See, brothers John and Hank Green decided that they conversed entirely too much by text (emails, IMs, text messages, etc.) and for a whole year decided that they would only communicate in means which didn’t involve text and/or written words. This meant that for a year, one brother would upload a video to the shared YouTube channel vlogbrothers talking about his day and the next day, the other brother would reply. (There were also phone calls and possibly in-person meetings as well, but that’s not germane to the thesis of the project.) There were punishments involved for violating the rules/concepts for the project which would also be captured on video and uploaded to the channel. There are two playlists of videos on the channel for the initial project and several more concerning the side projects and what happened when the brothers decided to continue doing the vlog (Oh, God, I hate that word so much).

One of the reasons why I’m drawn to Brotherhood 2.0 is that it’s a glorious collaboration between two witty people, another is how quickly things scale all the way up to dangerously silly. So far, I’ve only seen 25 of the 200 videos from the first part of 2007, and my favorite moments so far include the improvised songs (because I do that to make my boyfriend laugh all the time) and seeing the brothers interact with the world around them in their intros. Also, the “In your pants” game is one that I’m definitely going to have to play with our current library.

I can’t recall when I started watching these, but I can definitely tell you that this is one series that I’m going to be watching for quite some time.

Trisha’s Quote of the Day: When movie critics stop being neutral and start having opinions

After I saw the movie, my 13-year-old daughter asked me if I was “team Peeta or team Gale,” referring to the District 12 boy who is Katniss’s “star-crossed” lover in the Hunger Games arena and her hunky best pal back home. The question also evokes Twilight,” of course, which has gotten a lot of fan-girl mileage out of the competitive objectification of Jacob and Edward.

For the record I always thought Bella should ditch the pouty, sparkly bloodsucker and run with the wolves, though as a grown-up film critic I know I’m supposed to remain neutral. But I have to say that it did not occur to me, watching The Hunger Games,” to think very much about who Katniss’s boyfriend should be. She seemed to have more important things to worry about — and also, to bring it back to Leatherstocking and his kind, to be a fundamentally solitary kind of heroine.

—New York Times film critic A.O. Scott on what makes The Hunger Games movie (and book) different from Twilight.

Trisha’s Take: How to apologize on the Internet

(c) Someecards

I know it’s been a while since I’ve written in this blog, and quite a lot has happened since the last time I was able to work on it. A few more responsibilities were added to my day job and while having the increased responsibility is awesome because it means my new employers trust me, it also means that I don’t have a lot of time to geek out over anything.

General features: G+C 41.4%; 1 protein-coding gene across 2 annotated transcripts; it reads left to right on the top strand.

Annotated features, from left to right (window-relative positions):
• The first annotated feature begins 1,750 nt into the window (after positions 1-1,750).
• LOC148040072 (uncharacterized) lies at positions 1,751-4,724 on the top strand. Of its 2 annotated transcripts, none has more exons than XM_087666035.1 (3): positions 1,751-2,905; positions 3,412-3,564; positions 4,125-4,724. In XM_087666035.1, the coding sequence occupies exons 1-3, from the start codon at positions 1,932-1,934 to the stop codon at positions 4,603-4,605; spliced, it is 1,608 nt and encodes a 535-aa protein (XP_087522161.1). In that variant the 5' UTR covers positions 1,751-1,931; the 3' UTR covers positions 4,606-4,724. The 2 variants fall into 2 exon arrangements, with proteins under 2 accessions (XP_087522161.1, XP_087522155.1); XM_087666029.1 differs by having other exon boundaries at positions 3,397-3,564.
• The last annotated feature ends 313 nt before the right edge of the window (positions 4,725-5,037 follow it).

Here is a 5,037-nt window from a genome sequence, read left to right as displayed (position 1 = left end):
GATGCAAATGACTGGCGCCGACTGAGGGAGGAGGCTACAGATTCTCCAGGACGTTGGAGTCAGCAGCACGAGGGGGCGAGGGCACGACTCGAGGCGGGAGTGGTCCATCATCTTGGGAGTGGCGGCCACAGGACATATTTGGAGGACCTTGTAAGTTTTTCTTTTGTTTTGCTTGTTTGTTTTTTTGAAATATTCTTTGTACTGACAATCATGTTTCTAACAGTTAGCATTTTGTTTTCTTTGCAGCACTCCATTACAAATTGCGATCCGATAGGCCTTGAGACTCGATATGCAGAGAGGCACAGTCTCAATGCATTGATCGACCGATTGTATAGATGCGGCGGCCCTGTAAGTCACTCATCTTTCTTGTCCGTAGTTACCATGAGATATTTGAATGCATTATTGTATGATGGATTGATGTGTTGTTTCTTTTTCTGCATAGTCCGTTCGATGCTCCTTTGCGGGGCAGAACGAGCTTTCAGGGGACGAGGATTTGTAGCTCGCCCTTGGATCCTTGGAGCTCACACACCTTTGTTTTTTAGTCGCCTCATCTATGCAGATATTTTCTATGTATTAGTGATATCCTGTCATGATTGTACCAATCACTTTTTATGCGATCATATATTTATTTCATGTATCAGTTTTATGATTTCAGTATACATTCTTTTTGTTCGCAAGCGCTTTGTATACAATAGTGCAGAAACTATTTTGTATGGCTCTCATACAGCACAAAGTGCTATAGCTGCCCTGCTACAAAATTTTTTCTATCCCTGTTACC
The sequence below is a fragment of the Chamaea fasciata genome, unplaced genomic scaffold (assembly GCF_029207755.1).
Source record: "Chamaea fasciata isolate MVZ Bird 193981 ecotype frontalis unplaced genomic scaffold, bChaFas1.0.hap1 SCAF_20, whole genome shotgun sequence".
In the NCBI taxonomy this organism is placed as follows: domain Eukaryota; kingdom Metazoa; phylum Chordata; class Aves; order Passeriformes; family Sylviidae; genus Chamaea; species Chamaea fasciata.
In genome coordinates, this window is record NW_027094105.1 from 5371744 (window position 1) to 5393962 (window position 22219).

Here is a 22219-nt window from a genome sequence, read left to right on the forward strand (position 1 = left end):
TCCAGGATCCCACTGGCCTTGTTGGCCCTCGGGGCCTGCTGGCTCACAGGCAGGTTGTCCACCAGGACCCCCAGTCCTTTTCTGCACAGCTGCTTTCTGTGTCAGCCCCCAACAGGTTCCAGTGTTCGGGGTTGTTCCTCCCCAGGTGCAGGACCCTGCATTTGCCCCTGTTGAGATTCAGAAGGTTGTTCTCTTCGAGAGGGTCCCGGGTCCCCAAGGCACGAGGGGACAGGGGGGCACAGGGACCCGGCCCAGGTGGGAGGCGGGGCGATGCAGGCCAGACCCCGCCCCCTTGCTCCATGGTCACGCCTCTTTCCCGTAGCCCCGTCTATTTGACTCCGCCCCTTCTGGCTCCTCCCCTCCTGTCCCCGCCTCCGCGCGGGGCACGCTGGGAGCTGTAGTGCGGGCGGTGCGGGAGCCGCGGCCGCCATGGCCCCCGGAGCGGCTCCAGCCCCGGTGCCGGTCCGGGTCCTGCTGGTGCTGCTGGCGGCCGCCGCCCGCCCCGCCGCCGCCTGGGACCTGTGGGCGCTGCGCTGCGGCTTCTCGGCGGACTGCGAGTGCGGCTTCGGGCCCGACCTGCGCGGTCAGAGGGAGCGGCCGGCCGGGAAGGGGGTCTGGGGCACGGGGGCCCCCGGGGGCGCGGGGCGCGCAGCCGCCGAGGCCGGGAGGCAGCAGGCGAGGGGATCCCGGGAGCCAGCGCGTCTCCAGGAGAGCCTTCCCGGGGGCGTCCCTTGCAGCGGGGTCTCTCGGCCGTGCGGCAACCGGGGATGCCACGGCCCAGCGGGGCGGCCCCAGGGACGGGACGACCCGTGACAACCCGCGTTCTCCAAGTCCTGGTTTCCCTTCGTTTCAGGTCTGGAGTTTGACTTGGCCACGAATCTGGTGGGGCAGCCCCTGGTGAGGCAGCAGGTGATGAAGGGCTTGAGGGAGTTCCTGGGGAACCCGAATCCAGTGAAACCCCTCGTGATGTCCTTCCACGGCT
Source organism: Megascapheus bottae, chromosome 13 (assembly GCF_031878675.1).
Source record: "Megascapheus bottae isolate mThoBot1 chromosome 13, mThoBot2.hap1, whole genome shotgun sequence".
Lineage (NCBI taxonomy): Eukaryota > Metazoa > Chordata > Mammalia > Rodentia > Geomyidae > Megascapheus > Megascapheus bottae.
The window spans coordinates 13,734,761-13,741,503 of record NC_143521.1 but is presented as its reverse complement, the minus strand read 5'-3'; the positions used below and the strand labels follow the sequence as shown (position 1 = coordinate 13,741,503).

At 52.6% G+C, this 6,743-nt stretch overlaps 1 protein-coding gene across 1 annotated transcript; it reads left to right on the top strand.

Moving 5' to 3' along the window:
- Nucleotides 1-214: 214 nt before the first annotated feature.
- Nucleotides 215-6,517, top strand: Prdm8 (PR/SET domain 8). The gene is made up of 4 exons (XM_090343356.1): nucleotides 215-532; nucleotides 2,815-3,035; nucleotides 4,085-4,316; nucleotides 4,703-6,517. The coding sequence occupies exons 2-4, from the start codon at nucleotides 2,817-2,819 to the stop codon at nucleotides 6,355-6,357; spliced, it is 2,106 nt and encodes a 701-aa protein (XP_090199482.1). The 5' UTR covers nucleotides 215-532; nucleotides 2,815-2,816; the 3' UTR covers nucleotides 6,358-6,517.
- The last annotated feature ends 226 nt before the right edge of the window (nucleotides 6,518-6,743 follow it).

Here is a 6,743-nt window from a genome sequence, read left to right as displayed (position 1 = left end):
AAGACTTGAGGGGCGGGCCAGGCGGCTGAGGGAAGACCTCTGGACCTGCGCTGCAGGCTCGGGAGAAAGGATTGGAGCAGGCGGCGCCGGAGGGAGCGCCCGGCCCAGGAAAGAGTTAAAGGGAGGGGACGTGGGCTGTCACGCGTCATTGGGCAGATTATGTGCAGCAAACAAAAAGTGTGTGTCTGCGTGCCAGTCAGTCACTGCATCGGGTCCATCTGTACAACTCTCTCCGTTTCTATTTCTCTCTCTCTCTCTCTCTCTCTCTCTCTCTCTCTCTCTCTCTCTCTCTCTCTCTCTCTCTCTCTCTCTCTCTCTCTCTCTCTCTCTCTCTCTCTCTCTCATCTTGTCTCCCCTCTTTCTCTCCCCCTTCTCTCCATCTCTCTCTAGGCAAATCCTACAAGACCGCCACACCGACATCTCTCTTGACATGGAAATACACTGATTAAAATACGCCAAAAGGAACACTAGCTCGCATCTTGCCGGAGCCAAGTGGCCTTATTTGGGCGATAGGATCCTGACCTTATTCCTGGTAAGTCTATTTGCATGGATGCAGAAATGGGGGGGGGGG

Saturdays are one of my days to relax, recuperate, and psych myself up for the work week to come. After wiping my FemShep original Mass Effect character in order to start a DudeShep run for the Commander Shepherd challenge, I got to Feros after surveying all the surveyable planets (and leveling up again) and decided that I’d take a break and perhaps pick it up tomorrow.

I also wanted to check and see if my friend Harris “Dr. Nerdlove” O’Malley had posted the article to which I contributed a bit of writing, and knowing how way leads on to way on the Internet, a review of his very popular article on why Twilight is a horrible example to draw upon for pictures of healthy relationships lead me down the rabbit hole onto a commenter’s blog entries about how she lost her faith in God…

…and reminded me of the Victoria Bitter/Jordan Wood fiasco. Continue reading “Trisha’s Take: How to apologize on the Internet”

Trisha’s Quote of the Day: When in Philly, don’t be in Scotland

If the movie is set in Philadelphia, why aren’t you filming it in Philadelphia? Admittedly, when I visited Glasgow, one of my first comments was that it reminded me of Philadelphia. But even so, Philadelphia itself would be a better stage for a story supposedly taking place in the City of Brotherly Love. Besides, your extras in Glasgow are going to have the wrong incomprehensible accent.

LiveJournal Daily Quiz co-moderator Angledge has some issues with the shooting location for the movie adaptation of World War Z where filming has already begun.

Trisha’s Quote of the Day: Of magical ponies and the women who love them

Rainbow Dash and Rarity could not be more different, and yet they are both girls. Rainbow Dash is not presented as wrong for being athletic and having no interest in fashion, nor is Rarity presented as wrong for being more stereotypically girly and interested in cats, clothes, and jewelry.

This was a revelation to me, as sad as that may be! Think of the variety of male presentations in those shows that have a Smurfette: little boys can watch them and learn to be a strong, silent leader, a brave hero, or a witty intellectual. Girls watch themselves be summarized down to a single word whose presentation might not fit. But in [My Little Pony: Friendship is Magic], there are a half-dozen main girls who are all distinct, all respected, and all work together after they move past the natural friction caused by their differences.

World of Warcraft guildmaster and Glee fanfic author Miggy explains why Ponies aren’t just for Bronies.